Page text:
Loyola's quick, acrobatic LaRue Martin was the only center to play Walton even all year—and that was merely on the scoresheet. Martin led Walton in points, 19 to 18, and in rebounds, 18 to 16. UCLA won the game by 28 points.

In Chicago, as all up and down the West Coast, UCLA hurt people in different ways. Lee, directing the flow and feeding from backcourt. Bibby, firing from afar and quick-handed on the press. Farmer and Wilkes, hauling in the garbage and releasing for fast breaks. Swen Nater, Larry Hollyfield and Tommy Curtis coming off the bench, as if they were needed for something.

Still, it was Walton who made everything go. "His presence is worth 40 points," says the Lakers' Keith Erickson. "You play him with a box and one," says Washington State's Bob Greenwood. "Four guys on Walton and one on the rest."

"The NCAA tournament?" says Loyola's George Ireland, looking ahead. "You mean the UCLA Invitation."

For the others who still believe in truth, justice and the tooth fairy, there remains a tournament to be played and to be won. Out of the original 25 entrants, 16 survivors of conference races and qualifying rounds battle each other this week in regional tournaments at Morgantown, W. Va.; Dayton, Ohio; Ames, Iowa; and Provo, Utah. The four winners meet the following weekend at the Los Angeles Sports Arena. And if this seems like a rather agonizing process just for a closer look at what makes the Walton Gang tick (and then tock—and then explode), maybe it's all worth it. There may not be another team like it until—well, UCLA next year.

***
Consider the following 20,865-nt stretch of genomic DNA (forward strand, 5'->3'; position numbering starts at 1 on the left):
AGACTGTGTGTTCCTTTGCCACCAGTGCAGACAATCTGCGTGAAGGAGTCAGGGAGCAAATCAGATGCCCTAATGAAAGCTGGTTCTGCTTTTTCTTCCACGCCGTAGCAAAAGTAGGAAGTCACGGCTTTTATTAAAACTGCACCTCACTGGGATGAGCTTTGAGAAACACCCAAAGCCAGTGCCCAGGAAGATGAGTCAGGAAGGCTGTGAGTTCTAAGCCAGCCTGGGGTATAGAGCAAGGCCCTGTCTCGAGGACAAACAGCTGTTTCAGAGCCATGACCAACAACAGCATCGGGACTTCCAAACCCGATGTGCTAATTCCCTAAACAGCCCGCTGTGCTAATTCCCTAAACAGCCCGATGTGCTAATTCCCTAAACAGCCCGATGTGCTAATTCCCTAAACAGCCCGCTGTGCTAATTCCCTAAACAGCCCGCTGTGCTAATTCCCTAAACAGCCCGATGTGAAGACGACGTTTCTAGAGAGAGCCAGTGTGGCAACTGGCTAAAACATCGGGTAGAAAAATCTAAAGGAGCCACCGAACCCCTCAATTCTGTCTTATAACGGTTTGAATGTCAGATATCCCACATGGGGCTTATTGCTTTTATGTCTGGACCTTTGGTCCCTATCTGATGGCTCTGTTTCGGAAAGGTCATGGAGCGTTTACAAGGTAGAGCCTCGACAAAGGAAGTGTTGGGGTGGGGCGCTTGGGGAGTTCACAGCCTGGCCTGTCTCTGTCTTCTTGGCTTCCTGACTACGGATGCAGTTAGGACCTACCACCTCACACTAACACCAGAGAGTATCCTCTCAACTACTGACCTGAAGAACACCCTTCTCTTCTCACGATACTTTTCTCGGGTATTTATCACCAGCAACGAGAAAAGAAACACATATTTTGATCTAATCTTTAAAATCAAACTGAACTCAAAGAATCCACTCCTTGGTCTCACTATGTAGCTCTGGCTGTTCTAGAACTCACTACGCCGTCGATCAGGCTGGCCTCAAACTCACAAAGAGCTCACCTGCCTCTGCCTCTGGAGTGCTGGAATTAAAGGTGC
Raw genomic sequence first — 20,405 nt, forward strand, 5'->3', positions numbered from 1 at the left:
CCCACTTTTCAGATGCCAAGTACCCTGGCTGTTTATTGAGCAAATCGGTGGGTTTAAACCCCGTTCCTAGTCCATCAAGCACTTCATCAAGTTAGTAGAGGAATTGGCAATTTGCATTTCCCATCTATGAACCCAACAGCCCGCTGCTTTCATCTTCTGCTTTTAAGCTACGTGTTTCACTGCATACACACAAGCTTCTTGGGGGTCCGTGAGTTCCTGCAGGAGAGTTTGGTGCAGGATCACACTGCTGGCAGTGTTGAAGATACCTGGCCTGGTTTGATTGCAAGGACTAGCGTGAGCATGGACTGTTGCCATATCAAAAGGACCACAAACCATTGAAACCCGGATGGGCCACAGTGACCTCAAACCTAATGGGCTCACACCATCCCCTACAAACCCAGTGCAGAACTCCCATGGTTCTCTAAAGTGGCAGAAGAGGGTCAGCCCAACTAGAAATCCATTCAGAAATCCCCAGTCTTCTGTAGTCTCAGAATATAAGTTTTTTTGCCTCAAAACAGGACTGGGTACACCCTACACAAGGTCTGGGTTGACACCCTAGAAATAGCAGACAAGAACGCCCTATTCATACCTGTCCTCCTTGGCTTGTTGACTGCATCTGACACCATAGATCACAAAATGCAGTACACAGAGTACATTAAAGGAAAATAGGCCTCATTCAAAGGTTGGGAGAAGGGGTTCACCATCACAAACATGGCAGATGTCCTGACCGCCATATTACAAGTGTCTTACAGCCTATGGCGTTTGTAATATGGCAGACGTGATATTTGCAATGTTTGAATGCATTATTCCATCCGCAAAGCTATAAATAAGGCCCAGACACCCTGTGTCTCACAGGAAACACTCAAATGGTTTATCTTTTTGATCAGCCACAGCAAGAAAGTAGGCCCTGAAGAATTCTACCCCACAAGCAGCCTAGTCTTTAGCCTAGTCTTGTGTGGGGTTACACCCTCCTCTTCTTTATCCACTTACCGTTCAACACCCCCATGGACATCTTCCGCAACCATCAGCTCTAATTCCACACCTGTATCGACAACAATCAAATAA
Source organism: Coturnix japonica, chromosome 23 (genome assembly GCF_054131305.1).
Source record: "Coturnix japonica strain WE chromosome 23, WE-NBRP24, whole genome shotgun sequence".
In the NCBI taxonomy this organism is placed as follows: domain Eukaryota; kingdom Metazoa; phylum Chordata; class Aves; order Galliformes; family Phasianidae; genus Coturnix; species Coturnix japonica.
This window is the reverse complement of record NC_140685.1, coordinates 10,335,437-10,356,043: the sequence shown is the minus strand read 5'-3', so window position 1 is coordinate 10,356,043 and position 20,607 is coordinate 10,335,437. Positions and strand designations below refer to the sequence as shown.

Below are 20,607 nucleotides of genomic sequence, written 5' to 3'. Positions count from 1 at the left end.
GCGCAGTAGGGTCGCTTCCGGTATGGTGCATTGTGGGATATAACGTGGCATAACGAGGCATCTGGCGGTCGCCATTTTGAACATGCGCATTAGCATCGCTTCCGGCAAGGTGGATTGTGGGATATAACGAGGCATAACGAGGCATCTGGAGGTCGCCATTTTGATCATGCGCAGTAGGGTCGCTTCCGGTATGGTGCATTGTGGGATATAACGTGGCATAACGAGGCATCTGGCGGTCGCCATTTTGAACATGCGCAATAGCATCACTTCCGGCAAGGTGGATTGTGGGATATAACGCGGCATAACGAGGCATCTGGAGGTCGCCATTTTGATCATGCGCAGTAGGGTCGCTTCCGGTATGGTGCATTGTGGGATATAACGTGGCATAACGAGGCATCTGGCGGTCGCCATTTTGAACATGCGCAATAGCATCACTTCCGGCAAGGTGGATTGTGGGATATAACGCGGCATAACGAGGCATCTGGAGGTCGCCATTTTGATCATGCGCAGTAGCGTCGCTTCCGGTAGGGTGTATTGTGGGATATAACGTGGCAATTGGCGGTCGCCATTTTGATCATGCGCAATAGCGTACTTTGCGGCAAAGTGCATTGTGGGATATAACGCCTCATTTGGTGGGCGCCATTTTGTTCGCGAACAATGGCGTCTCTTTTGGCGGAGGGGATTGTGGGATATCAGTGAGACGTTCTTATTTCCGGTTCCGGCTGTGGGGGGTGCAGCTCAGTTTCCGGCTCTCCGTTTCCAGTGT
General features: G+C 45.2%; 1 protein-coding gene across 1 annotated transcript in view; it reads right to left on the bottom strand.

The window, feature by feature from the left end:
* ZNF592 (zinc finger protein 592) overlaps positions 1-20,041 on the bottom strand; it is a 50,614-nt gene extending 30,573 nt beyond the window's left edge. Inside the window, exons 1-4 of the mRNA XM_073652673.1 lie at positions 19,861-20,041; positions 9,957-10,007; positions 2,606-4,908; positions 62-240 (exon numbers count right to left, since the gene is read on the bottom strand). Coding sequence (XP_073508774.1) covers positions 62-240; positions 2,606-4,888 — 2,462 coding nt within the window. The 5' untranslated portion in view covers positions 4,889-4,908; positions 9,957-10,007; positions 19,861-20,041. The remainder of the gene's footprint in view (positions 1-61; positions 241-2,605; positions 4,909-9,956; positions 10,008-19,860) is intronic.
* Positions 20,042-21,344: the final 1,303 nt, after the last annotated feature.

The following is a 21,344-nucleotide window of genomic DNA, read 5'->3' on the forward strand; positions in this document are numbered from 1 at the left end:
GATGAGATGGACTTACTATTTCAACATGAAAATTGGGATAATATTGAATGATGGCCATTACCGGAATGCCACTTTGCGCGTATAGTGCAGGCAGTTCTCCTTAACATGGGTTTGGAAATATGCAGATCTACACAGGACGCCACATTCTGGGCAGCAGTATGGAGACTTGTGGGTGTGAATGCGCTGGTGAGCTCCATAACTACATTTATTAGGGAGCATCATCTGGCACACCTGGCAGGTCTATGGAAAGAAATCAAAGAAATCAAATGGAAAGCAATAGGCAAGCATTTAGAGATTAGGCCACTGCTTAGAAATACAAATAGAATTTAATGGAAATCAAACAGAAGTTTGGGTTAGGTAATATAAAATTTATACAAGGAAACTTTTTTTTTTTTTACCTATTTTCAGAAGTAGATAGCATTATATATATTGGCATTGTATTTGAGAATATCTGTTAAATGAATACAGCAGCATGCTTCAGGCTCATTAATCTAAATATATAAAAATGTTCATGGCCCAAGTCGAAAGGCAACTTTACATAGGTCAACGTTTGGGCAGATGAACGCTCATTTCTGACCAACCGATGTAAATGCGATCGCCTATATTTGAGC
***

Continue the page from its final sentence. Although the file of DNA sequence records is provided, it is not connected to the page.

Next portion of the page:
Sadly, there are only a handful of teams capable of staying on the court with the Bruins and perhaps none capable of extending them. For guesses, let it be said that there are four: Pennsylvania, North Carolina, Southwestern Louisiana and Long Beach State.

Penn, under a new coach and a new system, would like to come up with something new in the East Regional. Like a couple of victories. In the past two years the Quakers stormed out of the Ivy League with near-perfect records only to be embarrassed, first by Calvin Murphy, then by the crushing 90-47 defeat from Villanova last March. This season Coach Chuck Daly moved 6'1" Corky Calhoun to backcourt, taught 6'5" Al Cotler some nuances of ball handling and molded a deliberate power team.

The Pennsylvanians are strong on the boards, often go to tall perimeter shooters Bob Morse and Phil Hankinson and have quietly become one of the best defensive teams around. Supposedly fragile against a press, the Quakers avenged their only Ivy defeat (at Princeton) by having Center Craig Littlepage bring the ball upcourt in the return meeting.

In the first NCAA round last Saturday against an excellent but tired Providence team, Penn had trouble moving against a press and a zone in the first half. Then the Quakers began running and, with Calhoun and Hankinson scoring well in addition to shutting off the Friars' Ernie DiGregorio and Marvin Barnes, breezed 76-60.